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Metamorphosis of Laban Market

Metamorphosis of Laban Market

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The article provides a reflective account of the changing landscape of a local market, with the author’s observations and feelings capturing the transition from a traditional marketplace to a new structure. The text delves into the emotional connection the author has with the market and how the alteration in its physical space impacts their experience and perception.

Laban Market 05/11/2022

The beginning of an end:

When a late afternoon cloud travels on Laban sky, this kong  occupying the first shop on one side of the bazaar pauses the Ludo app on her phone to sell some lemons or local chilies. Around the corner another aged kong who sells bananas and local eggs asks me – after her grandson has applied for admission to our university  – what exactly is my job :  ‘sikhata‘ (teach) or ‘sikhta‘ (learn). I smile to say that I do both. Or I’d like to think so.

While going to market to buy fish, fruits and  vegetables is experienced as a routine occupation by many, this short span of evening on many days grants me a routine-free freedom I have come to respect.Just as the evening recess between school and home during childhood would make us feel free. An atmosphere of ‘madhurjyo’  would fill out our space and time then; a similar  sweetness defines the mundane of this market. Here, in Shillong as I eat alone, I find it the most challenging of all solo tasks. Buying fish and vegetables with people around me doing the same gives me a sense of joy that remains loyal to me every day.

The shape and size of this bazaar will change soon with all its shopkeepers selling their business in a new consolidated building, its contours will look altered-I’ve been told. So, a new map of bazaar will emerge before us. Well. I’d miss the reassuring patches of sky peeping in between the separated roofs.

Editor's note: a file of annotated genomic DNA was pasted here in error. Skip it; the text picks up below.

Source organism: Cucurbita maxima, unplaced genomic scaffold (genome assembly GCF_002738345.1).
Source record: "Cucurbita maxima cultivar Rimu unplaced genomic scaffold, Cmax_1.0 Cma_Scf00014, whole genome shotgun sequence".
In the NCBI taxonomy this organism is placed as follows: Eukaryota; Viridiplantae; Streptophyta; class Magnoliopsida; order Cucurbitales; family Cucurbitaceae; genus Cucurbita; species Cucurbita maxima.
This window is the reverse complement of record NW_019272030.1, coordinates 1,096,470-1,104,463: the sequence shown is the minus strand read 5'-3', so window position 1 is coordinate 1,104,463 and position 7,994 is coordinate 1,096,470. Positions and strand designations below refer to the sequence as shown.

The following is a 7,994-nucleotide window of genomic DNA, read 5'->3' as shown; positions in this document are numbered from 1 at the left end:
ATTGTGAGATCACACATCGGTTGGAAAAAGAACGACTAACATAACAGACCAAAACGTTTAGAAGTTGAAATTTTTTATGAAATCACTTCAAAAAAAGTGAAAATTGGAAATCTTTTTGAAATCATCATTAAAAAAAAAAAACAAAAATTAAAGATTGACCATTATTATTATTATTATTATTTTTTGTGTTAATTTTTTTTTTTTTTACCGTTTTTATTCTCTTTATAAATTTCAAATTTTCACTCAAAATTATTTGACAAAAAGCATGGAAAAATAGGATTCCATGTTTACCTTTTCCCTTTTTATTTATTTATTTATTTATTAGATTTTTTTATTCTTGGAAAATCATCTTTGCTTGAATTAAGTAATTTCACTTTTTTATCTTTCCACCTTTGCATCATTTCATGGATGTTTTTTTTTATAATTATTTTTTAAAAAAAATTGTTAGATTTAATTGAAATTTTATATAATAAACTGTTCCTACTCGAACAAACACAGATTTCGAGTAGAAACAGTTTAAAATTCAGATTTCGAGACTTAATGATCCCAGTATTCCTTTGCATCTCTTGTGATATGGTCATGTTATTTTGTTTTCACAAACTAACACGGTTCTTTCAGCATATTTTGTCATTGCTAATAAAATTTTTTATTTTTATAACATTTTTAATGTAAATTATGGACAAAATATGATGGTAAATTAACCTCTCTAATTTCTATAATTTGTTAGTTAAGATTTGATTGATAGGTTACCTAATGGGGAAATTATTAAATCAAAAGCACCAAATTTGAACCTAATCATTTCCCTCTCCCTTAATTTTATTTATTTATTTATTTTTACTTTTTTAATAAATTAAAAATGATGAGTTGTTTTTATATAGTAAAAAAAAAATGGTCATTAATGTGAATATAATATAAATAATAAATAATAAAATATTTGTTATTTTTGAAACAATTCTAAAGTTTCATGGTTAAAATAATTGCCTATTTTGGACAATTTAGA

Laban Market  15/08/2023

Market is elsewhere:

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The market now, if it could be called such, is a small structure with a tin roof extended on both sides like half folded wings of a butterfly. When I enter to buy my vegetables and fish, I feel I have forgotten my route and arrived somewhere else; added to which is a feeling of not really knowing what I’d want to buy. The stalls now without clear boundaries touch each other, rendering a sense of intimacy that came unexpectedly. Because there is a lack of a clear sense of separation, there is also a sense of hurry and urgency as compared to the slowness of the previous space. Pace and space are amazing negotiators, they bargain with each other so well, here. Devoid of nourishment of the sun, the shops and its people cling onto whatever ready-made light that is available around. It looks like leftover of a bazaar that was.

On my way to work in the morning, I take the road that runs between the old bazaar and the existing one. Old bazaar has been pulled down, a big wall guarding its absence. I see a crow resting on the wall, its gaze directed towards the new market, as though caught between two worlds. Undecided.

I pause for a few moments to find out about the direction of its flight, but fail to gather any clue. Alone,  I resume walking, similarly suspended between the old and the new.

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